Historic Revival of Broadway… one theater at a time

One of the best parts of being in DTLA is experiencing a little  history in our young city.

 

Away from the strip malls that typify much of Southern  California a walk down Broadway can bring you back in time; imagine a busy theater district with bright marquees and fresh entertainment. Forgotten for many years, these historic venues are experiencing a rebirth in popularity as DTLA’s Historic Core is reinventing itself. One of my favorites theaters is the Palace.

The Palace Theatre opened in 1911 as the third home of the Orpheum vaudeville circuit in Los Angeles. It is one of the oldest theatres in Los Angeles and the oldest remaining original Orpheum theatre in the U.S. It hosted many major stars early in its history, including Harry Houdini, Will Rogers, Fred Astaire, and a young Rita Hayworth. The theatre was designed by G. Albert Lansburgh  and is classic Renaissance Revival.

Loosely styled after a Florentine early Renaissance palazzo, the façade of the Palace features multicolored terra-cotta swags, flowers, fairies, and theatrical masks illustrating the spirit of entertainment. Four panels depicting the muses of vaudeville — Song, Dance, Music, and Drama — were sculpted by noted Spanish sculptor Domingo Mora.

While the structure’s exterior displays Italian influences, its interior decoration is distinctly French, with garland-draped columns and a color scheme of pale pastels. The theater was renamed the Broadway Palace in 1926 and featured musical comedy and variety shows. In 1929 the theater was leased by Fox West Coast Theaters and was renovated into a movie house. During this renovation the elegant side boxes were removed and replaced with large oil paintings depicting classical scenes. The Delajani family has owned the theater since 2004. In 2011, the Palace Theatre celebrated its 100th birthday, following a $1-million renovation.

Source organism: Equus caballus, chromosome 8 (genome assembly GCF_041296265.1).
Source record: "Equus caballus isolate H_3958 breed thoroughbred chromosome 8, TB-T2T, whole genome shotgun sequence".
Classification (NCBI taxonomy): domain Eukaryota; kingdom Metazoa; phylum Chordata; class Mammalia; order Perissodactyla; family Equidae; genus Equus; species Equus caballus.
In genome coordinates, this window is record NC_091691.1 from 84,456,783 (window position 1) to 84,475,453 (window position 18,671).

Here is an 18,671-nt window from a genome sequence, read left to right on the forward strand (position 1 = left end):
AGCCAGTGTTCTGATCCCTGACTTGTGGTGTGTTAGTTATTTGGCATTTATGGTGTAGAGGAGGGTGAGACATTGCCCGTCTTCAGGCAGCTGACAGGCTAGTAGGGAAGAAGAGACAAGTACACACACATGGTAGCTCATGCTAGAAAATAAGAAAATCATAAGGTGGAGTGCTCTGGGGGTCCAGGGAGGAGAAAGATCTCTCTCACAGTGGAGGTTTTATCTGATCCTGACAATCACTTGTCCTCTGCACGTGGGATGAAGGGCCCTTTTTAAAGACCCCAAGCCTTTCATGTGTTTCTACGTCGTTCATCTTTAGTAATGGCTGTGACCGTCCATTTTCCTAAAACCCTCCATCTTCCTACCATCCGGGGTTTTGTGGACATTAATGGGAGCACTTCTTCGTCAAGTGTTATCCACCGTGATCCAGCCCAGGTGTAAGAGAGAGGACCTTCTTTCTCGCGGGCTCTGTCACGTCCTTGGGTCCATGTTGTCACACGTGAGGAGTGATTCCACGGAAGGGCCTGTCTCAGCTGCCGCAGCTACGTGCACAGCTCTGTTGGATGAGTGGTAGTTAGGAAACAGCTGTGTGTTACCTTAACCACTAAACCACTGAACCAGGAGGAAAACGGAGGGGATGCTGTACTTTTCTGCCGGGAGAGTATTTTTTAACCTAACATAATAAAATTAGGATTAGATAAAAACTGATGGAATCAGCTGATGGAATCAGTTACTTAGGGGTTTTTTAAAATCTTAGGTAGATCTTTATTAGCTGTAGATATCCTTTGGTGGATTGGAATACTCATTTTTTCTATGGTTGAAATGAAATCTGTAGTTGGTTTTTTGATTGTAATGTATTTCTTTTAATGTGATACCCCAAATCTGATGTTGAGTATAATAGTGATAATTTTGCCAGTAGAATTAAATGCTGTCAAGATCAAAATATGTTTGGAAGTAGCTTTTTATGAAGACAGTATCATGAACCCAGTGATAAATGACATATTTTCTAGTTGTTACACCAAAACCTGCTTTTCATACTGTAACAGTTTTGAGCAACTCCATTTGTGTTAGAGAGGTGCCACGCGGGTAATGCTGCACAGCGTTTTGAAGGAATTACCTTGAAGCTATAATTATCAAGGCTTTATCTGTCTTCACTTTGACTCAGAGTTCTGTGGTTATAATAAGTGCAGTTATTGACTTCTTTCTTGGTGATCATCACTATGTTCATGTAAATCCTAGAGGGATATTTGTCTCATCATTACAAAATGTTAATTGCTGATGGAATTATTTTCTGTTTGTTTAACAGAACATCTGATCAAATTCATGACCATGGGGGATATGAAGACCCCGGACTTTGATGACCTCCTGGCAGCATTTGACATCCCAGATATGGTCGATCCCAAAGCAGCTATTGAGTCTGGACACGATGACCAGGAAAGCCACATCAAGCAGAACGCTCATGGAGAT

Currently the Palace Theater is a venue for concerts, live performances, special events, film screenings and more. As creative Angelino’s we find our inspiration is often rooted in the past while we dream about the future. The changes occurring in DTLA move faster every day and I am excited to be a part of its reinvention. Who knows exactly what the future will bring to DTLA but I am glad on Broadway we can still find the influences of the past.